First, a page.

Monday, February 27, 2012

McElfresh Map Company

I have been looking over this beautiful watercolor map by cartographer Earl McElfresh.  One side shows a detailed look at the area surrounding the march, and the other side features reproductions of maps used by the Union, along with historical tidbits.  It's a great reference to have while reading about the march, simply because it shows a lot of the towns and communities that no longer exist.  It makes it much easier to put all these different places into perspective.

McElfresh also carries other Civil War maps, including Gettysburg, Antietam, and Shiloh.   Beyond the Civil War, they also have maps of Saragtoga, D-Day, and Little Big Horn. It's a great resource for any student of war topography.

Monday, February 20, 2012

In Search of Redding Hodges

Interesting thing I found out over the weekend - but I need to do more research.  A distant relative was doing some digging in the family tree and came up with this a few years ago.  My great-great grandfather, Redding Hodges, was in the home guard and was allegedly killed by Sherman's troops in Sandersville, at least according to this relative.  I am in the process of finding out where he got this information.  This could be an amazing personal tie-in, if it happens to be true.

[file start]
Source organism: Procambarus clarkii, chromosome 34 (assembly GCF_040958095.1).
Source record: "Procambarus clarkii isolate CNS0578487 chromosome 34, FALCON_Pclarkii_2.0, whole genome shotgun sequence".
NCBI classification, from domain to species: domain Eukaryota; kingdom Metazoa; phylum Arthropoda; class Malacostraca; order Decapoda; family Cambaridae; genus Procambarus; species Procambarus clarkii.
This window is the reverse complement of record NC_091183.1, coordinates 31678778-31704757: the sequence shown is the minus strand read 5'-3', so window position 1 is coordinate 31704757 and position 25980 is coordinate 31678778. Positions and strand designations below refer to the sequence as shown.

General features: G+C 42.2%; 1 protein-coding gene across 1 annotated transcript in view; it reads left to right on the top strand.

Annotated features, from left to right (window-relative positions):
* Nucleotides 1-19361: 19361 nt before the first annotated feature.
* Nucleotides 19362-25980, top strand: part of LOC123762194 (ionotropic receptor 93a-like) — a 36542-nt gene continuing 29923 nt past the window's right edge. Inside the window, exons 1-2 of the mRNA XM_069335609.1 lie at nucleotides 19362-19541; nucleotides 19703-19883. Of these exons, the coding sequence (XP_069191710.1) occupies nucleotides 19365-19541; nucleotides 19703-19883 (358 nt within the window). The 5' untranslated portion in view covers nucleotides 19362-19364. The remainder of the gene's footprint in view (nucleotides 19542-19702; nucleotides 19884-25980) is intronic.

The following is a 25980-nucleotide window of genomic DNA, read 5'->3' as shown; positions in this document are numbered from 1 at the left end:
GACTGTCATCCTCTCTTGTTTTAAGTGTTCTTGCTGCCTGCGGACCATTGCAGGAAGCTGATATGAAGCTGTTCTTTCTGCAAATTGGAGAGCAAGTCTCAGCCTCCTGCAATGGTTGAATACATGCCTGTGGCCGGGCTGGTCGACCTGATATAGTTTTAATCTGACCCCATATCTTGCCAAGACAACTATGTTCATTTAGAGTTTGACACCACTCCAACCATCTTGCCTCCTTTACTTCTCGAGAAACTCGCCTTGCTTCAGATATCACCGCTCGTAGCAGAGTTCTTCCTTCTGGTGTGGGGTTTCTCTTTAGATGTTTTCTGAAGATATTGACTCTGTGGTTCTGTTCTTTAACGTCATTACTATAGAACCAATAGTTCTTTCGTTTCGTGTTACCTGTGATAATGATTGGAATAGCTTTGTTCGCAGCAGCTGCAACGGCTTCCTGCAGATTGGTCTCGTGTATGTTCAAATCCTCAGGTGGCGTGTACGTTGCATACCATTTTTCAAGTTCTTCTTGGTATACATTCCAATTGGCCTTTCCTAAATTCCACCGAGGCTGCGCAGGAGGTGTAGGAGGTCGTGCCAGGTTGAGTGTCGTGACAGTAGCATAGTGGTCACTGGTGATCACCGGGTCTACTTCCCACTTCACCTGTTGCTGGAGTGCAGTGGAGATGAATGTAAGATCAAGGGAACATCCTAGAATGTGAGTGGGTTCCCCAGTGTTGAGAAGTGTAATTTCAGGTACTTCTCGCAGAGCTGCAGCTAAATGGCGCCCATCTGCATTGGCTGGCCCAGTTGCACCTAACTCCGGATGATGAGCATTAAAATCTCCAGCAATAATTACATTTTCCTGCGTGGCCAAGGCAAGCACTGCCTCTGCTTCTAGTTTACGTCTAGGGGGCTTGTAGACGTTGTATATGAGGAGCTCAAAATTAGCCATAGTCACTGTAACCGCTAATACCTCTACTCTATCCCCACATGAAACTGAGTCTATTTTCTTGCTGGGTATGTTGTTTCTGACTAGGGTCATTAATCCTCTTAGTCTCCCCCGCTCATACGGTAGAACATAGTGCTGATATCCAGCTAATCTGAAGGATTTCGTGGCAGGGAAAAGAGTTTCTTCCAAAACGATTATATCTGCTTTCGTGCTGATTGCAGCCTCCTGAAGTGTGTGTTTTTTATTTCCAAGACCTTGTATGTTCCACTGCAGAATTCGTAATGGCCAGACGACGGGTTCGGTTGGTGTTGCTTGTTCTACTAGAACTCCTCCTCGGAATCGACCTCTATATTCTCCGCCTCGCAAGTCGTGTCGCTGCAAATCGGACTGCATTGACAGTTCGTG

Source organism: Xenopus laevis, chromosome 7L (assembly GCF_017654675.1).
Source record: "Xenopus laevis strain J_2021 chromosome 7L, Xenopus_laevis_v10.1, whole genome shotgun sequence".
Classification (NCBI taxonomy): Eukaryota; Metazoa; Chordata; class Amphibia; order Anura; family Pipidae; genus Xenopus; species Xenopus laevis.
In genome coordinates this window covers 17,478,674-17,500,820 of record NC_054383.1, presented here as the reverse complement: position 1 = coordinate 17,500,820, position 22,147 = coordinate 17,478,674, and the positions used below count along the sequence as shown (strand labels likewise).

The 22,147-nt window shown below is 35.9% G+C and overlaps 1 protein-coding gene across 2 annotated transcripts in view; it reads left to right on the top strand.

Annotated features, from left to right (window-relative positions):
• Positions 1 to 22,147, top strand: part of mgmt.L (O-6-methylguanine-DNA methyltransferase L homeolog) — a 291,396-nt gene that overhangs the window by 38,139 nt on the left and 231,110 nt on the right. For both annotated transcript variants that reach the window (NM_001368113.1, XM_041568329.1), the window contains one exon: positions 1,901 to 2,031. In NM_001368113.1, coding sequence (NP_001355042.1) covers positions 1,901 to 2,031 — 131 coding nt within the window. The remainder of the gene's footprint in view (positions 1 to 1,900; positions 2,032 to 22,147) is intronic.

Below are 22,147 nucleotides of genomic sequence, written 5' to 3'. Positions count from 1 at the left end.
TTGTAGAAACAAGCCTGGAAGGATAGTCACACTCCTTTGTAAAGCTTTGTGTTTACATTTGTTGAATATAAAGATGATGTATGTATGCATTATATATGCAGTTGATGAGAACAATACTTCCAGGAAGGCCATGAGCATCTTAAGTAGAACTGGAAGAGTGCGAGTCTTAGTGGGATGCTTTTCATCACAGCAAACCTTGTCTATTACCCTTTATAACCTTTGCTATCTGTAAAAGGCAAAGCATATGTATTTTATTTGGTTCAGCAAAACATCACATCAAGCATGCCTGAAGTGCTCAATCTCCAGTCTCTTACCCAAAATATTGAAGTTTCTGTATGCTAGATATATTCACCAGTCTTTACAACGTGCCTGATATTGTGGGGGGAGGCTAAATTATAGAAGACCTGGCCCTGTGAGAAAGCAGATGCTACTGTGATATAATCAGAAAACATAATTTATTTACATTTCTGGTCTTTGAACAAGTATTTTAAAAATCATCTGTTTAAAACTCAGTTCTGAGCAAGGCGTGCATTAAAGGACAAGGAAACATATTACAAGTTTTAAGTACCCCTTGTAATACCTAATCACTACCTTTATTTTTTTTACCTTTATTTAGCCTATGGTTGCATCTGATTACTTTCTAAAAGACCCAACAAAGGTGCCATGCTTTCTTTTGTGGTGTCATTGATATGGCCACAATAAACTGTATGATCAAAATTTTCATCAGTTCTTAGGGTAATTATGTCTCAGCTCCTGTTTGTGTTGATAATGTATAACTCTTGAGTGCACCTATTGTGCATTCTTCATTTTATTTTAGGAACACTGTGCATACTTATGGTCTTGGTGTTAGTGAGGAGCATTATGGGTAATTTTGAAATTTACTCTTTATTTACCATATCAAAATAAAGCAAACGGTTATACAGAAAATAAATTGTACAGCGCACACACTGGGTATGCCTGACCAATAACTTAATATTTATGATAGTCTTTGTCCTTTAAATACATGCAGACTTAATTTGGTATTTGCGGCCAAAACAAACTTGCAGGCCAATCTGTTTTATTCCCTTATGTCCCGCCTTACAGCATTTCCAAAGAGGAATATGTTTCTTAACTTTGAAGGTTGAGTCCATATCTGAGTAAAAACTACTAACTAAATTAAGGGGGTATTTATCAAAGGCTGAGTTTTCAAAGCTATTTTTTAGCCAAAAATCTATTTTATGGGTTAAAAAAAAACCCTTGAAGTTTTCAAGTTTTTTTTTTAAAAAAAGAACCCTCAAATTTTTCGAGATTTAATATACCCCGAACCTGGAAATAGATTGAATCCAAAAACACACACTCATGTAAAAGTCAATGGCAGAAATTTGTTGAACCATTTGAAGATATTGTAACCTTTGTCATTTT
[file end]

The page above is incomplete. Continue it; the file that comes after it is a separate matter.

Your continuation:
The problem is that there was more than one Redding Hodges alive at the time, and one of them was a corporal in the 12th Battalion Georgia Light Artillery, Company E.  This particular Redding Hodges surrendered with Lee at Appomattox.  Not sure if there is any relation to the other Redding Hodges, or ultimately to me, but it sure is intriguing. Stay tuned!   

Wednesday, February 15, 2012

Confederates In the Attic

It's been a couple of weeks since I've had time to blog, but I've been busy doing more research, including reading this incredible book by Tony Horwitz, Confederates in the Attic.  Horwitz basically explores the uniquely Southern obsession with the Civil War, by hanging out with hardcore reenactors and visiting various battlefields.  

He also takes a hard look at the racial overtones and unresolved political issues left over from the war, examining the complicated hangups that still linger almost 150 years later.  It has been valuable to me, simply because it is helping me gain some focus on the intent of my documentary. 

It seems to me that in the case of Sherman's March, a deep and bitter resentment has caused an ongoing willful ignorance in Georgia about the facts of the March.  History has been supplanted by myth, and the end result is a population of people who are not aware of the history of their surroundings.   I want my film to explore why this has happened, and in the end, show how this is being remedied.